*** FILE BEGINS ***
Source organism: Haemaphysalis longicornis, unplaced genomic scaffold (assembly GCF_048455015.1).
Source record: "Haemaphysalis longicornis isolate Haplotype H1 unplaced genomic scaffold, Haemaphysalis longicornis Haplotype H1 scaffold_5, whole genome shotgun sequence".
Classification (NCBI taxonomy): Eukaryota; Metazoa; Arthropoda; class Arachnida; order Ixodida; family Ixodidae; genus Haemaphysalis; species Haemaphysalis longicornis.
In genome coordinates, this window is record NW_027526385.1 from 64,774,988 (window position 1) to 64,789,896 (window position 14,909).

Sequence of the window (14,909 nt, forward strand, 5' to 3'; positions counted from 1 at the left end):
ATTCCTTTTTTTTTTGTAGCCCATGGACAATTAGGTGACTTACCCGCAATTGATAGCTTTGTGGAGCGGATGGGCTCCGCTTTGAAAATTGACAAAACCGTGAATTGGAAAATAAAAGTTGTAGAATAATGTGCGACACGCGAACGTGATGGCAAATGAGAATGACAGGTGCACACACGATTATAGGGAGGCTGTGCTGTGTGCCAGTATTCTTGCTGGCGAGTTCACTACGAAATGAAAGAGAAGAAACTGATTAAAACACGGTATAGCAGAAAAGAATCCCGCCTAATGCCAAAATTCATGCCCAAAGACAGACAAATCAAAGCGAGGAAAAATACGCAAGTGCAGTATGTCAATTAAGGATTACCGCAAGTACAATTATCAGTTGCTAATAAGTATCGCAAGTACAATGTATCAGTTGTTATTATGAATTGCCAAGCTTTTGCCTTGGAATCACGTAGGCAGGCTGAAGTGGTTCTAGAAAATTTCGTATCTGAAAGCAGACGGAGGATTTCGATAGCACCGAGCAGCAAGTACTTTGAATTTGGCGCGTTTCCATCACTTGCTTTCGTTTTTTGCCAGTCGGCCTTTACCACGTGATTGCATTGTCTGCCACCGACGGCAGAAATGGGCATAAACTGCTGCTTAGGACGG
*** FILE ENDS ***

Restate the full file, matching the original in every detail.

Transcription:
Source organism: Haemaphysalis longicornis, unplaced genomic scaffold (assembly GCF_048455015.1).
Source record: "Haemaphysalis longicornis isolate Haplotype H1 unplaced genomic scaffold, Haemaphysalis longicornis Haplotype H1 scaffold_5, whole genome shotgun sequence".
Classification (NCBI taxonomy): Eukaryota; Metazoa; Arthropoda; class Arachnida; order Ixodida; family Ixodidae; genus Haemaphysalis; species Haemaphysalis longicornis.
In genome coordinates, this window is record NW_027526385.1 from 64,774,988 (window position 1) to 64,789,896 (window position 14,909).

Sequence of the window (14,909 nt, forward strand, 5' to 3'; positions counted from 1 at the left end):
ATTCCTTTTTTTTTTGTAGCCCATGGACAATTAGGTGACTTACCCGCAATTGATAGCTTTGTGGAGCGGATGGGCTCCGCTTTGAAAATTGACAAAACCGTGAATTGGAAAATAAAAGTTGTAGAATAATGTGCGACACGCGAACGTGATGGCAAATGAGAATGACAGGTGCACACACGATTATAGGGAGGCTGTGCTGTGTGCCAGTATTCTTGCTGGCGAGTTCACTACGAAATGAAAGAGAAGAAACTGATTAAAACACGGTATAGCAGAAAAGAATCCCGCCTAATGCCAAAATTCATGCCCAAAGACAGACAAATCAAAGCGAGGAAAAATACGCAAGTGCAGTATGTCAATTAAGGATTACCGCAAGTACAATTATCAGTTGCTAATAAGTATCGCAAGTACAATGTATCAGTTGTTATTATGAATTGCCAAGCTTTTGCCTTGGAATCACGTAGGCAGGCTGAAGTGGTTCTAGAAAATTTCGTATCTGAAAGCAGACGGAGGATTTCGATAGCACCGAGCAGCAAGTACTTTGAATTTGGCGCGTTTCCATCACTTGCTTTCGTTTTTTGCCAGTCGGCCTTTACCACGTGATTGCATTGTCTGCCACCGACGGCAGAAATGGGCATAAACTGCTGCTTAGGACGG